Everyone seems to have their own personal take on personalization. Definitions lay scattered across the internet. From Wikipedia to Google to any number of "personalization" vendors, you can find a host of different definitions and interpretations.
Even we, here at Merkle, have our own take on defining personalization.
If I were to simplify the definition, I would say something to the effect of, "Personalization manages an interactive conversation of optimized content relevant to the customer journey."
Within this statement, I have called out five key elements. Let me take a moment to break them apart for you, as the simplified definition means so much more.
- Interactive leverages both responsive and non-responsive customer engagement so as to create an ongoing dialogue (conversation). Interactive enables the learning aspect of personalization and aids in the targeting of the decision management engine.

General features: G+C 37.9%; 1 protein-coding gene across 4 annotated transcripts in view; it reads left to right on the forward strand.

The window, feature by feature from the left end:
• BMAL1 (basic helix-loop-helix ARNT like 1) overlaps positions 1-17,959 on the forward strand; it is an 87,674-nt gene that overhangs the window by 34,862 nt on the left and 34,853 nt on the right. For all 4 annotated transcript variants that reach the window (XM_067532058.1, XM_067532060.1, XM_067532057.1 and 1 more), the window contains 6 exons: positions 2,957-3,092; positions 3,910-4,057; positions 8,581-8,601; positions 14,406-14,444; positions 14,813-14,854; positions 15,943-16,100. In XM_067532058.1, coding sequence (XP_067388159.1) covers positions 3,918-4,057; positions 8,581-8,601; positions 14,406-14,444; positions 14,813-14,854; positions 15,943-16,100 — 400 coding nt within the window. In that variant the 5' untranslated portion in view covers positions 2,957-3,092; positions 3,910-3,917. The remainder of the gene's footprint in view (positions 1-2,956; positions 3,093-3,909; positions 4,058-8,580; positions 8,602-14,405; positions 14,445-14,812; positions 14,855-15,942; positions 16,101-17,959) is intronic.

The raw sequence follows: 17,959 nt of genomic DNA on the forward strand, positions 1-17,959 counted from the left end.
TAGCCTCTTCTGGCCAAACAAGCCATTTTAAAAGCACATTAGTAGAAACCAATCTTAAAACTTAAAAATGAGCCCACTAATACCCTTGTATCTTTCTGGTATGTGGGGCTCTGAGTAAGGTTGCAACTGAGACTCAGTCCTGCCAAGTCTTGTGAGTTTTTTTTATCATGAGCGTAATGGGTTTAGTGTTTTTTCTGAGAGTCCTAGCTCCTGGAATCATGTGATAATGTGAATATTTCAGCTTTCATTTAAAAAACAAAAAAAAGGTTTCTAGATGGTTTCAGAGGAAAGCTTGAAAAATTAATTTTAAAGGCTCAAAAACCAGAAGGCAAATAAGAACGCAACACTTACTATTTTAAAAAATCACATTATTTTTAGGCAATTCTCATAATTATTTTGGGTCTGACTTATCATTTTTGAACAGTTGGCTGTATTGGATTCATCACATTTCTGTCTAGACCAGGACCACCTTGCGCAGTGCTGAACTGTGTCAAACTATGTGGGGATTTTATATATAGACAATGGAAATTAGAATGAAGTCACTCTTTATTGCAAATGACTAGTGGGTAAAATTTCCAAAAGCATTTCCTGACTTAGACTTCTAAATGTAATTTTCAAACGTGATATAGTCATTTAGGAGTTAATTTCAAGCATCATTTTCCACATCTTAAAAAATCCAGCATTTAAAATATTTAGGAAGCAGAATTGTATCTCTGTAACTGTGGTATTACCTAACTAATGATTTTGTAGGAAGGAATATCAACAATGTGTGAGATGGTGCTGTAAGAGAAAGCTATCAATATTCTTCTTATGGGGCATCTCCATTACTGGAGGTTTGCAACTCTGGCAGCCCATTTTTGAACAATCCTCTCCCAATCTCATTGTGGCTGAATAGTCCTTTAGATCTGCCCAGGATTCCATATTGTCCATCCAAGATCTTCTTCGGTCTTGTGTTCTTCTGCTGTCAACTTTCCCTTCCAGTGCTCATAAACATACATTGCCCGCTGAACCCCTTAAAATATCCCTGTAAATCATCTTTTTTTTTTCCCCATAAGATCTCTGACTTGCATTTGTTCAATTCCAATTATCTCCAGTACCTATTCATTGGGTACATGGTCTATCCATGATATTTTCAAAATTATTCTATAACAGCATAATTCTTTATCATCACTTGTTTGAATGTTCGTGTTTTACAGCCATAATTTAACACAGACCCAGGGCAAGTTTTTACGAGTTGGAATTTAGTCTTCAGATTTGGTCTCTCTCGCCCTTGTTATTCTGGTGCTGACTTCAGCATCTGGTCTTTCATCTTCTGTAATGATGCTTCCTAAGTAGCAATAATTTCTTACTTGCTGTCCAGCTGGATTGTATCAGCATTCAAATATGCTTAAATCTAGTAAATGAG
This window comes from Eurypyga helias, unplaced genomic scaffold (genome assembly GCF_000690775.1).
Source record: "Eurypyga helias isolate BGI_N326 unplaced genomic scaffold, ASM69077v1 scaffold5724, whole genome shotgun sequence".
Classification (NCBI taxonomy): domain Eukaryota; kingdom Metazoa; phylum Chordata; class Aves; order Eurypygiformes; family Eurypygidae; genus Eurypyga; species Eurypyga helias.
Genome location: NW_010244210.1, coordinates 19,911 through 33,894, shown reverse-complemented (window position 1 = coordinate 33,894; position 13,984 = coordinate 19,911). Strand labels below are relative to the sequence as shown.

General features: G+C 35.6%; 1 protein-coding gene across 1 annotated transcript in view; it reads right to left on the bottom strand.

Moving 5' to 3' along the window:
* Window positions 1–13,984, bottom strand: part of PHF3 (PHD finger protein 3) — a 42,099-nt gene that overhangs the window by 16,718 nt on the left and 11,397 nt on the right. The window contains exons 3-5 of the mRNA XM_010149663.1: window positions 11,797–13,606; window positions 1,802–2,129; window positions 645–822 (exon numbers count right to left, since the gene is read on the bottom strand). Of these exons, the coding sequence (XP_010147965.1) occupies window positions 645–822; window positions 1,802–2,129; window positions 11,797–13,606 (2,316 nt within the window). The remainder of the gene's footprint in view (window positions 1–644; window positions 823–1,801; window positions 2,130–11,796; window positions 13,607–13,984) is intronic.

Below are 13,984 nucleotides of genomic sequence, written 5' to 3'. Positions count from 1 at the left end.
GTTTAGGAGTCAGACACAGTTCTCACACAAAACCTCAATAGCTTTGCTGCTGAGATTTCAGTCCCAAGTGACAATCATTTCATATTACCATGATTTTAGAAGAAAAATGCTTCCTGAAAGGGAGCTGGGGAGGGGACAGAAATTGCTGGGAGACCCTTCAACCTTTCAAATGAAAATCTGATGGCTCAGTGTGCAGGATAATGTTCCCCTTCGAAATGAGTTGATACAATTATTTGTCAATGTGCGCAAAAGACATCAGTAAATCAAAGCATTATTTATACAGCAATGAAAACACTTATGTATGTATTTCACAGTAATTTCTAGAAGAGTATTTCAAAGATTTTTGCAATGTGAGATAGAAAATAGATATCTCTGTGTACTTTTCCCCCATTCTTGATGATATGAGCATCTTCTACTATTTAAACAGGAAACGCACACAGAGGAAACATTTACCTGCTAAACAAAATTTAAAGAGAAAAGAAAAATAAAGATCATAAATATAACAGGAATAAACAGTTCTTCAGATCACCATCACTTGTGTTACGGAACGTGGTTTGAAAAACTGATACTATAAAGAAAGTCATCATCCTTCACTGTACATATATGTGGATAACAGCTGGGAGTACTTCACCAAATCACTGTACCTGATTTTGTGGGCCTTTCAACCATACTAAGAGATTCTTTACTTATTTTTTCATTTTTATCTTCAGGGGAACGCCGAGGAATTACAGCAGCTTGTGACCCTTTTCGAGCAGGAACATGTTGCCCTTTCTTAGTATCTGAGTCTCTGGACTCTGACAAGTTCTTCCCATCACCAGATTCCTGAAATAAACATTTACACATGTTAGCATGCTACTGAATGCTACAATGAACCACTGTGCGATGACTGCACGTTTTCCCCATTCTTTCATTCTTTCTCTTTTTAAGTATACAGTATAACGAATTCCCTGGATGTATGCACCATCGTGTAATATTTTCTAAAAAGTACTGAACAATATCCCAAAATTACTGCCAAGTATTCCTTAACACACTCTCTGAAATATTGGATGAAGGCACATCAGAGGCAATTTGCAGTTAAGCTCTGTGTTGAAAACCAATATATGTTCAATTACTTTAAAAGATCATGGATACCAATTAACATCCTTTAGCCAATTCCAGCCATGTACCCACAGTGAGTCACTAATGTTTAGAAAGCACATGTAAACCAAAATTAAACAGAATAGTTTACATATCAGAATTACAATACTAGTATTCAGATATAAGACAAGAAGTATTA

- Conversation recognizes that personalization is a two-way interaction. Conversations are about listening and responding accordingly. Conversations occur across the entire addressability spectrum and within an integrated environment of channel and media.
- Optimized is the ability to combine many varieties of data types to produce useful models. Optimized models leverage the appropriate content so as to identify key “pivot points.” The key purpose of the pivot points is to provide relevant messages and offers with the highest likelihood of effecting the consumer conversation.
- Relevant represents the part of personalization that speaks directly to the individual. It identifies the person by name. It leverages both explicit and implicit data to present the customer with content and creative that speaks to them directly.
- Journey recognizes that a relationship with a customer should exist beyond a linear funnel; instead, personalization should focus on the development of an ongoing relationship between the company and their consumers. Journey is what drives consumers from a prospect to a brand advocate.
As a final note, defining personalization is only the beginning. The ongoing support of a comprehensive personalization program requires the right people, the right processes, the right technology, and the right data, but that is a topic for another time.